Language, Evolution, and the Brain

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A number of research groups around the world have begun to study how the brain acquires and processes language, but we still know comparatively little about it. Many such groups work on very specific, often narrow, problems. This approach is certainly necessary, but a broad perspective can be helpful, if not essential, too.

This volume consists of an important collection of papers presented at the Seminar on Language, Evolution, and the Brain (SLEB), hosted by the International Institute for Advanced Studies in Kyoto, Japan, bringing together distinguished researchers with background in cognitive science, anthropology, linguistics, robotics, physics, etc. Major topics discussed here include:

  1. Creoles and pidgins, and their implications regarding language evolution.

  2. Quantitative analysis and modeling of various aspects of language evolution, including the evolution of lexical items and color terms, the emergence of linguistics categories, and the dynamics of language competition.

  3. The evolution of the human brain
Pub. Date
Jul 1, 2009
307 pages
148 x 210 mm
  • The Evolution of Language: Hints from Creoles And Pidgins
    — Salikoko S. MUFWENE
  • Sounds like Teen Spirit: Computational Insights into the Grounding of Everyday Musical Terms
    — Jean-Julien AUCOUTURIER
  • Grammaticalization and Cognitive Constraints on Grammar
    —Masayoshi SHIBATANI
  • Evolution of the Global Organization of the Lexicon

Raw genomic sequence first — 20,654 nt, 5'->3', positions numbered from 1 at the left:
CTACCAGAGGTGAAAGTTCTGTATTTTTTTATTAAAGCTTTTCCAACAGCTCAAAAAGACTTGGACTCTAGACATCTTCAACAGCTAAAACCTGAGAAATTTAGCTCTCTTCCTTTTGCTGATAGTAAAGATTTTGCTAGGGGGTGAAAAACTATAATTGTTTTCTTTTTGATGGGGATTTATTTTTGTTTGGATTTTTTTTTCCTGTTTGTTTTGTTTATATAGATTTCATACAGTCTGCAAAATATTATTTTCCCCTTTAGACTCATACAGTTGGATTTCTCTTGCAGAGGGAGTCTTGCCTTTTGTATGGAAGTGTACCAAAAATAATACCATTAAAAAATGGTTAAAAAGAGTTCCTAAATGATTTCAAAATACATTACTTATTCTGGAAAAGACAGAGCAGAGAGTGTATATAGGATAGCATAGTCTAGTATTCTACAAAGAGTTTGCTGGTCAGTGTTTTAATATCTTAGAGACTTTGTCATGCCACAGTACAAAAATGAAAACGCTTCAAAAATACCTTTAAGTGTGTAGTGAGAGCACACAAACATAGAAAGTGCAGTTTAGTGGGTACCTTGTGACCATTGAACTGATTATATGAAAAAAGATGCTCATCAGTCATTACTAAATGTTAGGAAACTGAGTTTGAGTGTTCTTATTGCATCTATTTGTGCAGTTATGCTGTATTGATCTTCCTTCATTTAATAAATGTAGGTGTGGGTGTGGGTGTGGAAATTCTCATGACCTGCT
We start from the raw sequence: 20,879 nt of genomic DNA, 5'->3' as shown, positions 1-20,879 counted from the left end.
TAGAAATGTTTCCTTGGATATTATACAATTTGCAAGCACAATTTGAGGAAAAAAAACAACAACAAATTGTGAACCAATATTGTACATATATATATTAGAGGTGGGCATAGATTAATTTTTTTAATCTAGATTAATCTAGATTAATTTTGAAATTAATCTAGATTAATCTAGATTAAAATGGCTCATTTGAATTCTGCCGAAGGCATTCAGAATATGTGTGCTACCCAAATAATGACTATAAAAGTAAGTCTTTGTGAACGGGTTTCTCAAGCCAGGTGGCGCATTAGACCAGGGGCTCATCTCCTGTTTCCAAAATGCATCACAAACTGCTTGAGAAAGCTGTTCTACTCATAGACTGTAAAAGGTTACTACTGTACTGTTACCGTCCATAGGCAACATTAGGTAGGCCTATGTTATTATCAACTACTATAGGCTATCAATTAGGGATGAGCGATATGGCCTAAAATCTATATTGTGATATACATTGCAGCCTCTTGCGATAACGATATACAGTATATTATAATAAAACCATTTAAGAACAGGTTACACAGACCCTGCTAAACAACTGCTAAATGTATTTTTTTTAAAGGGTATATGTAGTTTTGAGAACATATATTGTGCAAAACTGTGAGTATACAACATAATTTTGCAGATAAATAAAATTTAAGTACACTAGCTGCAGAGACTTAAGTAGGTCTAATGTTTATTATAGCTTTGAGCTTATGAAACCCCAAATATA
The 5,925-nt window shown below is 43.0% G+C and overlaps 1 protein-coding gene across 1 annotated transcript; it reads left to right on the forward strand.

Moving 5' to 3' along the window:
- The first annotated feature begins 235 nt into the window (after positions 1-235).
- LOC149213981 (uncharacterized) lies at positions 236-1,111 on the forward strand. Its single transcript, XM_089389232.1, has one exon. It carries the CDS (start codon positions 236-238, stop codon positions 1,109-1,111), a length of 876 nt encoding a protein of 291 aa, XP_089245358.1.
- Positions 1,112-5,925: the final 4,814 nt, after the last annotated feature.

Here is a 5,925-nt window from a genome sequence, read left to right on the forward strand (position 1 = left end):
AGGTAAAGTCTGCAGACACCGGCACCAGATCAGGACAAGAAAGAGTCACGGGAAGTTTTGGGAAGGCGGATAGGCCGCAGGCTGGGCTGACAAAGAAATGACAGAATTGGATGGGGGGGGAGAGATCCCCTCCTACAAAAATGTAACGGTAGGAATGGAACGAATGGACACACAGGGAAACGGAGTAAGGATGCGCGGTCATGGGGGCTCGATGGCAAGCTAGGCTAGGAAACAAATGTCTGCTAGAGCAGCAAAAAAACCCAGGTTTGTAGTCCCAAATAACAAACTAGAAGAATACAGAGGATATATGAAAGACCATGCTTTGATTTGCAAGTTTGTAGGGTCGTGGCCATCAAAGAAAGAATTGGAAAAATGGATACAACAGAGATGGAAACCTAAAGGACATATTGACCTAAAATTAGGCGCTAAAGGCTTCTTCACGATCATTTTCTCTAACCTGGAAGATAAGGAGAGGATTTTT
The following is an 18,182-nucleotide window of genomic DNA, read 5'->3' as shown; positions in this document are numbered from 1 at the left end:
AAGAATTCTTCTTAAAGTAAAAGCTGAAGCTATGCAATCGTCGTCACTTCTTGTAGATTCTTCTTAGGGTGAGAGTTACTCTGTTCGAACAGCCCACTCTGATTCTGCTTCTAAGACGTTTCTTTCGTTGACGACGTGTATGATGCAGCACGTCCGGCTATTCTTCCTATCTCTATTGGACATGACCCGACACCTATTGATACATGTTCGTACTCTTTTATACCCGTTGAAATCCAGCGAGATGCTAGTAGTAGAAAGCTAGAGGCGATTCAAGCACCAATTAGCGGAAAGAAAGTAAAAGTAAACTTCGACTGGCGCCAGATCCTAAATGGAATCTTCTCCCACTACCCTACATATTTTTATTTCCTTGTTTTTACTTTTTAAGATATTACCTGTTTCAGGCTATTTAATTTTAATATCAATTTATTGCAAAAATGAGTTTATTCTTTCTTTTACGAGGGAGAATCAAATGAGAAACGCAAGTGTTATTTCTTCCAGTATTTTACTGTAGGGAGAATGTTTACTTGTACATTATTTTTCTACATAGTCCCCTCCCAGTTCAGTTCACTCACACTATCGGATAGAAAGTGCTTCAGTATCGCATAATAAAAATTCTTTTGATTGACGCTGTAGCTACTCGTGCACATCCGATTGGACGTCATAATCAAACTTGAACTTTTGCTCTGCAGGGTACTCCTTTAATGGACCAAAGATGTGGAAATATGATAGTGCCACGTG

—Mieko OGURA
  • Evolution of Basic Color Terms
    —Mike DOWMAN
  • Complex Systems Approach to the Emergence of Language
    —Andrea BARONCHELLI, Ciro CATTUTO, Vittorio LORETO, Andrea PUGLISI
  • Modeling Language Competition across Communities
    —James W. MINETT
  • Brain Evolution Relevant to language
    —P. Thomas SCHOENEMANN
  • Mirror Neurons: Extraordinary or Ordinary?
    —Erhan OZTOP
  • The Role of Uncertainty in Communication: Analysis of Atypical Grammatical Usage and Simulating Game Players
    —Ryoko UNO, Takashi IKEGAMI
  • Lateralized Whorf: Language Inlfuences Perceptual Decisions in the Right Visual Field
    —Paul KAY, Terry REGIER, Aubrey L. GILBERT, Richard B. IVRY
James W. MINETT is a Postdoctoral Fellow in the Department of Electronic Engineering at the Chinese University of Hong Kong. His research interests include electroencephalography (EEG), language and the brain, the computational modeling of language emergence, change and death, and the development of quantitative methods for historical linguistics. William S-Y. WANG is Wei Lun Research Professor at the Chinese University of Hong Kong based in the Department of Electronic Engineering, with affiliations to the Center for East Asian Studies, the Department of Translation, and the Department of Linguistics and Modern Languages. He is an Academician of the Academia Sinica (Taiwan). He has published widely for both technical and general readerships, including articles in American Scientist, Nature, Scientific American, as well as in many encyclopedias. He has long been involved in evolutionary studies of language from a multi-disciplinary perspective, particularly the biological and computer sciences.